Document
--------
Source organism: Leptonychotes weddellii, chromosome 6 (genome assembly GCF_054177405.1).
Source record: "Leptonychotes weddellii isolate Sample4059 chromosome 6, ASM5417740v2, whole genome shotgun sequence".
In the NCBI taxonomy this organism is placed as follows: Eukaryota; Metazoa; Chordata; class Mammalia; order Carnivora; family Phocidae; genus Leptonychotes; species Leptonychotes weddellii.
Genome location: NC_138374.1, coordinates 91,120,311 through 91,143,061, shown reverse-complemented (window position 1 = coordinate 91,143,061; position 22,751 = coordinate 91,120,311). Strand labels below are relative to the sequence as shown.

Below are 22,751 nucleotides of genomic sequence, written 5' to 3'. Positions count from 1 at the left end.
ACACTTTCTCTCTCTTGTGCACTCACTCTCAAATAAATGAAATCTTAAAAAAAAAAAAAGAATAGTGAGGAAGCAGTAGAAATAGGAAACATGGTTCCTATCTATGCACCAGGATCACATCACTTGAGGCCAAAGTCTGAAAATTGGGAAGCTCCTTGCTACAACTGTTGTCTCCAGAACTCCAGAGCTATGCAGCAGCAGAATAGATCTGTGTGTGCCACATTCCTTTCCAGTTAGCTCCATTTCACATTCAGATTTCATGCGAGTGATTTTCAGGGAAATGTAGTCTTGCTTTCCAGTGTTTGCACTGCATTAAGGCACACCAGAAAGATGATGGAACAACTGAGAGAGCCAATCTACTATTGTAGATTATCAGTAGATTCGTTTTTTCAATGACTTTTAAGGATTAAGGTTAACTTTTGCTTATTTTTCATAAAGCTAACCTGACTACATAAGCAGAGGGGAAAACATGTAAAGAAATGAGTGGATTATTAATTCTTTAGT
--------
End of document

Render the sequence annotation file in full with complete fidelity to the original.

Source organism: Leptonychotes weddellii, chromosome 6 (genome assembly GCF_054177405.1).
Source record: "Leptonychotes weddellii isolate Sample4059 chromosome 6, ASM5417740v2, whole genome shotgun sequence".
In the NCBI taxonomy this organism is placed as follows: Eukaryota; Metazoa; Chordata; class Mammalia; order Carnivora; family Phocidae; genus Leptonychotes; species Leptonychotes weddellii.
Genome location: NC_138374.1, coordinates 91,120,311 through 91,143,061, shown reverse-complemented (window position 1 = coordinate 91,143,061; position 22,751 = coordinate 91,120,311). Strand labels below are relative to the sequence as shown.

Below are 22,751 nucleotides of genomic sequence, written 5' to 3'. Positions count from 1 at the left end.
ACACTTTCTCTCTCTTGTGCACTCACTCTCAAATAAATGAAATCTTAAAAAAAAAAAAAGAATAGTGAGGAAGCAGTAGAAATAGGAAACATGGTTCCTATCTATGCACCAGGATCACATCACTTGAGGCCAAAGTCTGAAAATTGGGAAGCTCCTTGCTACAACTGTTGTCTCCAGAACTCCAGAGCTATGCAGCAGCAGAATAGATCTGTGTGTGCCACATTCCTTTCCAGTTAGCTCCATTTCACATTCAGATTTCATGCGAGTGATTTTCAGGGAAATGTAGTCTTGCTTTCCAGTGTTTGCACTGCATTAAGGCACACCAGAAAGATGATGGAACAACTGAGAGAGCCAATCTACTATTGTAGATTATCAGTAGATTCGTTTTTTCAATGACTTTTAAGGATTAAGGTTAACTTTTGCTTATTTTTCATAAAGCTAACCTGACTACATAAGCAGAGGGGAAAACATGTAAAGAAATGAGTGGATTATTAATTCTTTAGT